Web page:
“Black Lilac” (Schwarzer Flieder), by Reinhard Kaiser-Mühlecker, translated from German (Austria) by Olivier Le Lay, Verdier, 288 p., €22.
Lying flat on his stomach on a bank of the Old Danube, the young Ferdinand contemplates his reflection in the water. From this eagle’s face emerges something dark: the mark of fate, the eternal return of a family curse that dates back to the time of his great-grandfather, Ferdinand Goldberger the Elder. Since the death of this section chief of the Nazi Party, a dilemma has arisen for each generation: who will ” to resume “ Rosental, the family farm? The last link in a line of endangered Upper Austrian peasants, the young employee of the Ministry of Agriculture will in turn have to choose between perpetuating an inheritance or liquidating it. black lilac is the final stage of this vertiginous odyssey of the origins, which Reinhard Kaiser-Mühlecker had begun in red lilac (Verdier, 2021) and of which he composes the final song here.
Dilate space, abolish time
Leaving Rosental to study in Vienna, Ferdinand wanted to undertake ” something new “. It was, he thought, the only way to break the chains. Vienna was that city where you could be nobody, walk whole nights along the canal and watch the “white light” dawn as if “stripped off all the weight of the past”. As in red lilac, Kaiser-Mühlecker excels in the art of expanding space, abolishing time to transform the experience of his character into a landscape. At the ministry’s office, Ferdinand is in charge of writing a “green report” on sustainable agriculture. The last tie that could still bind him to the “country” recently broke with the death of his grandmother, who raised him. He never knew his father, who fled to Bolivia. He still has his room at Rosental, but Ferdinand rarely returns there. Every time he thinks about it, however, he feels a “point to the heart”, due not to the loss of this last family link, but to a heartbreak. All he has to do is pronounce Susanne’s name to sink into a “dark and icy abyss”.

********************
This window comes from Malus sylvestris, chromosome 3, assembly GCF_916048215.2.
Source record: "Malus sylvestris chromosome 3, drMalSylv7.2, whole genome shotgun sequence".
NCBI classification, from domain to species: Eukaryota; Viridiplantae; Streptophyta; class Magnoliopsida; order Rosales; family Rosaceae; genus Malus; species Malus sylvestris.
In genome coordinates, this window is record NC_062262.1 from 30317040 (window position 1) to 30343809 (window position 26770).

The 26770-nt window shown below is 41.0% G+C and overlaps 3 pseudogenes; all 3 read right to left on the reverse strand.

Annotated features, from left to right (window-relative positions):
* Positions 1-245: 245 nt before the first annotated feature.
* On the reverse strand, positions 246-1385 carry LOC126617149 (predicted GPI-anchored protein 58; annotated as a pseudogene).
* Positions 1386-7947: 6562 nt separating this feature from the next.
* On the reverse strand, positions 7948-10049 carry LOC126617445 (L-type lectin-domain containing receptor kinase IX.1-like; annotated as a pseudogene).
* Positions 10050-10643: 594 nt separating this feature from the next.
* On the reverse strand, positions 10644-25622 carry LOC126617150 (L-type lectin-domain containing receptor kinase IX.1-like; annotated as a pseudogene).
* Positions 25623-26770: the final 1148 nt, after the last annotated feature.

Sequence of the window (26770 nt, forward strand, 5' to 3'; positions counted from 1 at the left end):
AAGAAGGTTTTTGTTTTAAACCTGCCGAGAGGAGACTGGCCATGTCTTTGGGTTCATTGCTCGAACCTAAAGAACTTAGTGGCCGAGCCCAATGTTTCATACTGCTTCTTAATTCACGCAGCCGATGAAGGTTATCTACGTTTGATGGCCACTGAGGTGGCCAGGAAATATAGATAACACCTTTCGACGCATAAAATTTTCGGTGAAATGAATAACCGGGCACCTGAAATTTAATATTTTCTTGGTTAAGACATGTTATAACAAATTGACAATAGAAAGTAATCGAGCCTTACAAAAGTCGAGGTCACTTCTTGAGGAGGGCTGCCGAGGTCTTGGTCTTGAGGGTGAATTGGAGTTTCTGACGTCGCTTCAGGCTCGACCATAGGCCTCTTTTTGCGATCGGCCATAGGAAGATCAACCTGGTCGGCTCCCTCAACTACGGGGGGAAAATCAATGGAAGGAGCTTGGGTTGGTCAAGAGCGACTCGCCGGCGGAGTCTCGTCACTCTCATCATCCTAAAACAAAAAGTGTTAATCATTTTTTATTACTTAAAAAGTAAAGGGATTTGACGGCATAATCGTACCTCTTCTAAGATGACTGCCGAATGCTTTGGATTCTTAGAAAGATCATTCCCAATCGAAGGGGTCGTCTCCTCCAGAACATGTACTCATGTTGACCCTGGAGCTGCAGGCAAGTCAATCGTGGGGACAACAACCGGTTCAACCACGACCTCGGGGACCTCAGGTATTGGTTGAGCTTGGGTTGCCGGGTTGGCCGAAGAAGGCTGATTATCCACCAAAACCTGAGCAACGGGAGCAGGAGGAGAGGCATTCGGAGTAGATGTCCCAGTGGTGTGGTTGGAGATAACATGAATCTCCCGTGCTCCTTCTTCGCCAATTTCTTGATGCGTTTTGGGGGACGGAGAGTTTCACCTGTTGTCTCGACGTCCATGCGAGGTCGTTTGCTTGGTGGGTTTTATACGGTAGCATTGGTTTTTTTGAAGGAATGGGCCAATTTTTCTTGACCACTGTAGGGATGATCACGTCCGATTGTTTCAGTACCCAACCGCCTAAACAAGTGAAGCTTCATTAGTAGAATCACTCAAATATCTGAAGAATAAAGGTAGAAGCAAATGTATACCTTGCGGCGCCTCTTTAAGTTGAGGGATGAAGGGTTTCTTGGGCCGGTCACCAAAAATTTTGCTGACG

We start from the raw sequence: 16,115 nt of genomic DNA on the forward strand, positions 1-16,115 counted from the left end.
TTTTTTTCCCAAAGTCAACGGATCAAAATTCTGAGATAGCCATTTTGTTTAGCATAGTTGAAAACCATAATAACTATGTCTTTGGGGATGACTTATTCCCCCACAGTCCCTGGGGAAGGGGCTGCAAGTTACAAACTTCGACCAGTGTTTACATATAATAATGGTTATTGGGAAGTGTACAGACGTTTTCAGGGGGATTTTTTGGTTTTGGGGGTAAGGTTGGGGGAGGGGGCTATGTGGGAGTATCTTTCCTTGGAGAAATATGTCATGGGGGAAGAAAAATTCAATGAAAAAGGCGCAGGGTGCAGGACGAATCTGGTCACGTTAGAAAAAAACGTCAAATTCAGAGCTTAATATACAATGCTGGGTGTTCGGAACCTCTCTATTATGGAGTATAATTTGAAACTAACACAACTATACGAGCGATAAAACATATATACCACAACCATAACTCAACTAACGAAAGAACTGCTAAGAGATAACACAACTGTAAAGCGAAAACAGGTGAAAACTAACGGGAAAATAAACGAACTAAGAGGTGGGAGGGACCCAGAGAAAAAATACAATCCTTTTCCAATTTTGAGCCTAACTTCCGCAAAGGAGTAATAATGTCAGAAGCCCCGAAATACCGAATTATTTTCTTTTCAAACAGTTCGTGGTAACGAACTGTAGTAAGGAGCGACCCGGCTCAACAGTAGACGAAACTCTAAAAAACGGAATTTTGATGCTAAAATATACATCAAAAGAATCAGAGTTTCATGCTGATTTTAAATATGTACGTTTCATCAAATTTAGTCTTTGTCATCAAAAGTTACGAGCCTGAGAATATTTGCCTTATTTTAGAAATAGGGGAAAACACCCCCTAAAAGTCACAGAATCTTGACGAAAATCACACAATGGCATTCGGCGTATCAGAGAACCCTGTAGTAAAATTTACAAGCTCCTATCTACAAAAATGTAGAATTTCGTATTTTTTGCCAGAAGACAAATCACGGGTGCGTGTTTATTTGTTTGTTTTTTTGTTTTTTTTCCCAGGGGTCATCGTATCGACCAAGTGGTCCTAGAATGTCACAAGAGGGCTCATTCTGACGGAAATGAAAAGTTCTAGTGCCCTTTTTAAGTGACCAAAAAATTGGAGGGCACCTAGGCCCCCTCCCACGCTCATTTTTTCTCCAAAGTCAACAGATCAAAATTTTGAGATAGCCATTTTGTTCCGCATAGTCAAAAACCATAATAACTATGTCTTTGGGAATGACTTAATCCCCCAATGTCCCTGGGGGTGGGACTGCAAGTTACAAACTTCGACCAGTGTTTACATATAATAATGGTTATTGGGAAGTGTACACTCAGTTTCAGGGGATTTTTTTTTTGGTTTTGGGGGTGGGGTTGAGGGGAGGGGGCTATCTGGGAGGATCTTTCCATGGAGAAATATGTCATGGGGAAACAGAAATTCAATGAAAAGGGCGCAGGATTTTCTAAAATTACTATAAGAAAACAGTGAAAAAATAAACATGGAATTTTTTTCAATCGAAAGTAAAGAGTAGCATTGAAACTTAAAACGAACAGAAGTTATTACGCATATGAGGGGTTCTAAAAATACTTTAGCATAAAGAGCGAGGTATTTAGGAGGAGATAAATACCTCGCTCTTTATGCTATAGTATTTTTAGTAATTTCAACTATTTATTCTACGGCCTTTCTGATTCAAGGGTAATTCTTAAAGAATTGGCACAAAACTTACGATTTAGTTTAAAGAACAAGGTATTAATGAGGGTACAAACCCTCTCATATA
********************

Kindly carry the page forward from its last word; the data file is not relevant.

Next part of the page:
At Kaiser-Mühlecker, things happen “mutely”. Several times, Ferdinand thinks he sees Susanne, the movement of her ponytail disappearing in the crowd or that of the line of her neck on a subway platform. To capture this fleeing being, Kaiser-Mühlecker’s writing takes on a new sensuality. Their reunion passes without a word. Silently fingering his face, Susanne makes Ferdinand feel like she « touch(e) in his flesh places without a name”of the “areas buried deep somewhere within himself and that no one had yet touched”. But Susanne fled again, to drown in the waters of the Danube. So, like Gregor Keuschnig in True Feeling Hourby Peter Handke (Gallimard, 1977), Ferdinand feels anger, disgust, the violent manifestation of a total break with his past rising within him: “A membrane had torn. »
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